Religious belief, special needs children and parental love

[A short while ago, I invited my best friend to contribute posts to Blinded Trials on any subject she thought might be of interest. Below is the first of what I hope will be many.]

by Rose Woodhouse

Jeffrey Goldberg, blogger at the Atlantic, wrote a paean
to deep paternal love in honor of Father’s Day. He tells a moving
story of a father, Thomas Vander Woude, who sacrificed his life by
jumping into a collapsed septic tank to save the life of his
twenty-year-old son who had fallen. Vander Woude drowned, but his son
lived. Not incidentally to Goldberg, Josie Vander Woude, the son, had
Down syndrome. Also not incidentally to Goldberg, Thomas Vander Woude
was a religious man. That these facts were not incidental to Goldberg
says more about Goldberg than it does about the depth of and reasons
for paternal love.

My cards on the table: I am the mother of a special needs child, one
who has more severe mental and psychomotor retardation than the vast
majority of people with Down syndrome. I am also an atheist.

When I first got my child’s diagnosis, I googled my child’s syndrome
for weeks on end. If you do this, you will inevitably find lots of
parent blogs. If you find these, you will inevitably find many claims
that one’s disabled child is an “angel,” or a “gift from God.” Thomas
Vander Woude, the man who sacrificed his life to save his son with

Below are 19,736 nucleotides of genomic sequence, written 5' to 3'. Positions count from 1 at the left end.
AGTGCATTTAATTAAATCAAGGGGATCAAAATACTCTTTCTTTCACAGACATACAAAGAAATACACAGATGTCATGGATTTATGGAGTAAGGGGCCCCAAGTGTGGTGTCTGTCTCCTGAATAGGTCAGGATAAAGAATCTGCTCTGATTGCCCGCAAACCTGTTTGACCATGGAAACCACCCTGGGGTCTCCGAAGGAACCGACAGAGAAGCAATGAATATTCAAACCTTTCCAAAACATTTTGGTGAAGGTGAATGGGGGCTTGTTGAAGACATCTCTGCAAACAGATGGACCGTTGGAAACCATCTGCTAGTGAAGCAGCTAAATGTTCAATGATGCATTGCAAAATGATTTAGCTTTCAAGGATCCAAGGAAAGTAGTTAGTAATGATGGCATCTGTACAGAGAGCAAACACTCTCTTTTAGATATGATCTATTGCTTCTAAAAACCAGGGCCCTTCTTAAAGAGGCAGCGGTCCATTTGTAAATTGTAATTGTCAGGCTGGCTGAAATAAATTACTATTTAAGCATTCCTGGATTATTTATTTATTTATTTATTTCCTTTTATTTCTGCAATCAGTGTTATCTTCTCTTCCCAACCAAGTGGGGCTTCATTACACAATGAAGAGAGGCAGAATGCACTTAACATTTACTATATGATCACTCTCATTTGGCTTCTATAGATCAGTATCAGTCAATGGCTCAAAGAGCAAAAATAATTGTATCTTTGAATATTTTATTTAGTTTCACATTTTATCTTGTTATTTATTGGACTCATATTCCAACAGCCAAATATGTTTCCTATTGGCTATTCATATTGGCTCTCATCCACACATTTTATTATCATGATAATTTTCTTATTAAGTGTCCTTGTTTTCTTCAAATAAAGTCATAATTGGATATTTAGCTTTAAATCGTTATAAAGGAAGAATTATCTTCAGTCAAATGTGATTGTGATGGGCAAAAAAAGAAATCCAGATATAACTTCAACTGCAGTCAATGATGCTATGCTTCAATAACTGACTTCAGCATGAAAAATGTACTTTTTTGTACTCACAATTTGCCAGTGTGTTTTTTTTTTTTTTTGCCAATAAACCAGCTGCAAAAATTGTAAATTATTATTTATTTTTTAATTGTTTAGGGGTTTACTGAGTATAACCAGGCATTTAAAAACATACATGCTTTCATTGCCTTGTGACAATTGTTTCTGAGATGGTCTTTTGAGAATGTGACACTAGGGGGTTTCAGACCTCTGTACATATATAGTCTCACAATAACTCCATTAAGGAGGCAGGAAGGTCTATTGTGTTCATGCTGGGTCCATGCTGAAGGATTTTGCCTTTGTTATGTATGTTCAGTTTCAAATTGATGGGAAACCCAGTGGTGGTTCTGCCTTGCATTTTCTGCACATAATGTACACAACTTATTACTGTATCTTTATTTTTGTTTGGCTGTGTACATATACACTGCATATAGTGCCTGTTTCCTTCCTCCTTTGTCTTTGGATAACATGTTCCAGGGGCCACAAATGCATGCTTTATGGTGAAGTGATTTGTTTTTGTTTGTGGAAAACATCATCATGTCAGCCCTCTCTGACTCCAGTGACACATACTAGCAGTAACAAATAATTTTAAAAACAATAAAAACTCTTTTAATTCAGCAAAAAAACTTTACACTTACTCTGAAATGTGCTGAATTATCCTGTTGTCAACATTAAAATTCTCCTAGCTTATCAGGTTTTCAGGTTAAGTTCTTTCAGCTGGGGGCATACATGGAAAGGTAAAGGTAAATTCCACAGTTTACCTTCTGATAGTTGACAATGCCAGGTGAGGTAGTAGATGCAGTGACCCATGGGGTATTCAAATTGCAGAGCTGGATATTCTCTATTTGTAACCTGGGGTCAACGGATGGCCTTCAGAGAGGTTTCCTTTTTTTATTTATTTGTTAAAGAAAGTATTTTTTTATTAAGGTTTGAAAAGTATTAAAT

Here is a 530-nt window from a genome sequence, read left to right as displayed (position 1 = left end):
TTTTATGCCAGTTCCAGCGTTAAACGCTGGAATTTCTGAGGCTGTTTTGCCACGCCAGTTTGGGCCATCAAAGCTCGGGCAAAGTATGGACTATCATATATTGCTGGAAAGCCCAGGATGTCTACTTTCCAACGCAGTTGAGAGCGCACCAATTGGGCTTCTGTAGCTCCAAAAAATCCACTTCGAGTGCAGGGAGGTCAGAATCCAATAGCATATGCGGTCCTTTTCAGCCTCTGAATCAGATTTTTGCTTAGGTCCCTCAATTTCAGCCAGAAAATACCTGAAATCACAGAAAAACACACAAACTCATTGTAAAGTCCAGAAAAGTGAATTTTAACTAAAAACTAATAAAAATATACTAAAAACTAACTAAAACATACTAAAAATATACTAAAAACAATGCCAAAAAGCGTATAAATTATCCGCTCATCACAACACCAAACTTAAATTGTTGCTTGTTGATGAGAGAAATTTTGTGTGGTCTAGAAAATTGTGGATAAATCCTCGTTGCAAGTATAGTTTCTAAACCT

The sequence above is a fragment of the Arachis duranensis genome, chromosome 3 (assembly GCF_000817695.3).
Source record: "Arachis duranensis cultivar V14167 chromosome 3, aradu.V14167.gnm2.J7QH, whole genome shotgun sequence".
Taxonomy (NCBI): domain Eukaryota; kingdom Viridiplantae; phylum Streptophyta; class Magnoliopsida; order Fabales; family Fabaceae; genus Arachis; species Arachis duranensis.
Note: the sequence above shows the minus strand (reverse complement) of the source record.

Down syndrome, believed his child to be a gift from God. While I was
still reeling from the news, these claims made me nauseated. Why?
Because they were, obviously (to me at the time), pathetic and
deceptive. These people were kidding themselves, pretending all was
well to ease the tragedy, or else felt the need to lie so everyone
would think they were heroic.

When you don’t have a special needs kid, you simply cannot imagine
loving one the way you would your typical children. It is
inconceivable. You know how you feel about people with special needs,
and could not really imagine feeling that deep parent love for one of
them. This, I think, is the reason that 90% of babies with Down
syndrome are aborted, as Goldberg notes. So people who do seem to love
their special needs children seem either a) deceived, or b) especially
morally admirable, able to gin up a love that a morally average person
could not. That Goldberg believes option b) is implicit throughout his
article, which dwells on Josie Vander Woude’s disability, and implies
that the sacrifice that his father made was much greater than a father
who sacrificed himself for his typical son.

Here’s the thing, though. While they aren’t phrases I use, I now
understand why parents call their special needs children a “gift from
God” and “angel.” It’s because you remember full well when you didn’t
think you could love your special needs kid. And you know other people
think it is somehow more difficult to love your special needs kid (as
Goldberg clearly does). Which makes you kind of defensive. Because,
after all, you do love your kid. And you are fully aware that most